...At 50 Westerns From the 50s, Toby has a very interesting review of Fred MacMurray and Dorothy Malone in QUANTEZ (1957), which is available in the Universal Vault Collection exclusively from Amazon. Be sure to also read through the knowledgeable and interesting comments.

...Over at Riding the High Country, Colin is back from his summer break with a review of James Stewart, Janet Leigh, and Robert Ryan in Anthony Mann's THE NAKED SPUR (1953). Welcome back, Colin!

...Add to the list of "5 Things You Like About Classic Films" at Another Old Movie Blog. My list includes sleeper cars on trains and Streamline Moderne sets. There are some wonderful contributions; if you love old movies be sure to check it out.

...Notable Passing: Bob Hope's widow, Dolores, recently passed away at the age of 102. Her final resting place will be alongside her husband at the historic San Fernando Mission Cemetery. Mrs. Hope was herself an entertainer and was also a prominent Southern California philanthropist who was a key player founding the Eisenhower Medical Center in Palm Springs, California, on land donated by the Hopes. The medical center has posted a tribute, saying "Eisenhower Medical Center has lost its dearest, most treasured friend and one of the world’s great humanitarians...She gave unselfish, hands-on service in striving to make this a better world."

Have a great weekend!


Blogger James Corry said...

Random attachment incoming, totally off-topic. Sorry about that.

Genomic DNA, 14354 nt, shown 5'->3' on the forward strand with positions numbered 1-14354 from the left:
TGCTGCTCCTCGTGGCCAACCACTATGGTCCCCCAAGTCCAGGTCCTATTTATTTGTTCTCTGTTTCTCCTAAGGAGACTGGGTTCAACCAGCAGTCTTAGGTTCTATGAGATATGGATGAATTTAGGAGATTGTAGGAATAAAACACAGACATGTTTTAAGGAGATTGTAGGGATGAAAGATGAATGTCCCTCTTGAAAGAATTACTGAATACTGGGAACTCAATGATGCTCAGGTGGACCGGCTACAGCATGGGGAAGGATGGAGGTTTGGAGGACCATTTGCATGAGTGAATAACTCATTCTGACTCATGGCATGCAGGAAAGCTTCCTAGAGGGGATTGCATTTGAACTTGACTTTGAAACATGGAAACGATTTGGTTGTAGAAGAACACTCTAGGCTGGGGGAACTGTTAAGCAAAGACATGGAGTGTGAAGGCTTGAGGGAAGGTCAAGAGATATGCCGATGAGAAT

Read "Toby's" review of "Quantez" on "50 Westerns From The 50's" and boy do we ever disagree......It'll be interesting to hear your take on it Laura when you finally see it.



4:13 PM  
Blogger Laura said...

Brad, thank you for reminding me of your recent comment which mentioned QUANTEZ -- I looked for it and it can be found in your comments on TOMAHAWK (1951).

Since my tastes are so often aligned with both you and Toby, it will be very interesting to see where I come down when I get the chance to see QUANTEZ!

Best wishes,

5:45 PM  
Blogger Blake Lucas said...

As someone who strongly supported Toby on QUANTEZ in my comments at "50 Westerns from the 50s, I too will be interested to hear how it plays for you, Laura.

I'm interested in following what you say on films like this--and generally enjoy your comments on classic Westerns, as on TOMAHAWK, a movie I also greatly admire.

Haven't ordered these or GUN FOR A COWARD (which I also remember with a lot of affection) but I plan to and am looking forward to seeing them all again.

As I believe I mentioned before, I got on to following your blog because of an appreciation of WESTWARD THE WOMEN, one of my personal favorites, that you had written earlier and for which Toby provided a link.

But didn't mention that when I post here it is also as someone whose own first favorite movie was SEVEN BRIDES FOR SEVEN BROTHERS back in 1954. Though couldn't quite say that about it now, I've always kept my affection for it and do still think it's a great film. And, to be clear, even with the frontier setting, I think of it strictly as a musical and believe it's best appreciated that way.

11:21 PM  
Blogger DorianTB said...

Laura, your "Around the Blogosphere" is chock full of useful and entertaining pop culture info, as always! PAN AM sounds potentially fun. I'll have to make time for MONEYBALL and re-watch SCENE OF THE CRIME, too!

11:53 AM  
Blogger KC said...

There's a blog called Mildred Fierce? Well I'm going to trot right over and start following that! Thanks for the info, as always, Laura.

2:44 PM  
Blogger Jacqueline T. Lynch said...

Thanks for the link. I'm glad you got to read Miss Fierce's piece on "History is Made at Night", such a great post.

6:55 PM